Probably not.
In lieu of partying or whatever it is college kids are supposed to be doing, I decided that my number one priority this spring break would be to to replay Spec Ops: The Line. I joined the Spec Ops party a bit late, but t...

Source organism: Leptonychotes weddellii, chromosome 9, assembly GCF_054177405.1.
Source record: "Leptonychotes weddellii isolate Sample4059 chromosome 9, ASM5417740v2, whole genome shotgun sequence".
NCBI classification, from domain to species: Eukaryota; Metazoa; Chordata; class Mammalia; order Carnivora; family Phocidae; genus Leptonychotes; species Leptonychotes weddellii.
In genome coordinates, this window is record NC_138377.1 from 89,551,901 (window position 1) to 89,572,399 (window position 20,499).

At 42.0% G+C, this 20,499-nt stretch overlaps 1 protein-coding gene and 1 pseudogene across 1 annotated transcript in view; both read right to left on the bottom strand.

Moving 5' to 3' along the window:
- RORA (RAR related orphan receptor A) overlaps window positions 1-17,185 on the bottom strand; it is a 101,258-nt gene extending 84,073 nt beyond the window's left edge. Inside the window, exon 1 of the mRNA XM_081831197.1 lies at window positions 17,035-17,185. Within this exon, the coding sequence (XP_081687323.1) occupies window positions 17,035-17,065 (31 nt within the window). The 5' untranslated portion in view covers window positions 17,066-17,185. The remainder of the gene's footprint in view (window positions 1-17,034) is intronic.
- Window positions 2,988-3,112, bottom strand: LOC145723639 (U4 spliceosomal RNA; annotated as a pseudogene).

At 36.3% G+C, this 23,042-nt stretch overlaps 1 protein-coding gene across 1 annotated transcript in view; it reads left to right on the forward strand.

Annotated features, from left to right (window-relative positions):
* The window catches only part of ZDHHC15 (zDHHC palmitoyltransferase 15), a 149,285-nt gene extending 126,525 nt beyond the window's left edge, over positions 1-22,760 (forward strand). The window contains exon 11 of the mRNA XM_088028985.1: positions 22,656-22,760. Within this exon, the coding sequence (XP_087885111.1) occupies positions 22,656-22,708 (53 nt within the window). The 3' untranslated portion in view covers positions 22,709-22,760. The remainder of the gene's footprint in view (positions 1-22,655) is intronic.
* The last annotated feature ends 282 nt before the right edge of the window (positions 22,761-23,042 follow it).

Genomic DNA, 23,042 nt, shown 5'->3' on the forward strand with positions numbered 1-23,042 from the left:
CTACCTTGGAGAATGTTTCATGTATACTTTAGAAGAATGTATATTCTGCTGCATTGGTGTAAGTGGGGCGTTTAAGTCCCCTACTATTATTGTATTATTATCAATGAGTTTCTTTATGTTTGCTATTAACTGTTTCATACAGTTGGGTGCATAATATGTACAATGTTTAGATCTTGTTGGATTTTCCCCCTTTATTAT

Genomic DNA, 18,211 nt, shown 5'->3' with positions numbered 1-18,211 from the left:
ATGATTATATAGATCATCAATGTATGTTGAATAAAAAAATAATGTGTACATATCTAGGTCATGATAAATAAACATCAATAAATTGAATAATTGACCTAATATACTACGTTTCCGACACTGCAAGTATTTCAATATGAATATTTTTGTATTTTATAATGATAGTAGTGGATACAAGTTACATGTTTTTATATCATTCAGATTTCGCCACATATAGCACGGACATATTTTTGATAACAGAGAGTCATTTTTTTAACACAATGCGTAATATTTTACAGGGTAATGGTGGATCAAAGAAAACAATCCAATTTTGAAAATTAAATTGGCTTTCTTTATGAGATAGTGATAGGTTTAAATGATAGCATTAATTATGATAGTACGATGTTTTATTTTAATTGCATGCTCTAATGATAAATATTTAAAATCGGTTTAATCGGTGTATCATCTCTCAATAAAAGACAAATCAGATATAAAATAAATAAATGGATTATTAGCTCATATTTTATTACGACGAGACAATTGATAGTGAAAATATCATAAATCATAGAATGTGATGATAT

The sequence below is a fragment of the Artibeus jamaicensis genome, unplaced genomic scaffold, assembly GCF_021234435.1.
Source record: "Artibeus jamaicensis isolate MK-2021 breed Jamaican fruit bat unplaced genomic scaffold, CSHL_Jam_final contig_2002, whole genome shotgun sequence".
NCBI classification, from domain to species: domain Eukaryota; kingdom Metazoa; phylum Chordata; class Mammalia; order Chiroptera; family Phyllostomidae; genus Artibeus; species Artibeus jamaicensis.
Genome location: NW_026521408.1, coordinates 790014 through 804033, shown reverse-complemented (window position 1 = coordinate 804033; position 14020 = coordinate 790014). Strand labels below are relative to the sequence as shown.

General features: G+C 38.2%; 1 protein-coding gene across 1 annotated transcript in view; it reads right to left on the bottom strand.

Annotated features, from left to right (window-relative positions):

How $250 could still be too much for a Wii U

Jun 13 // Alec Kubas-Meyer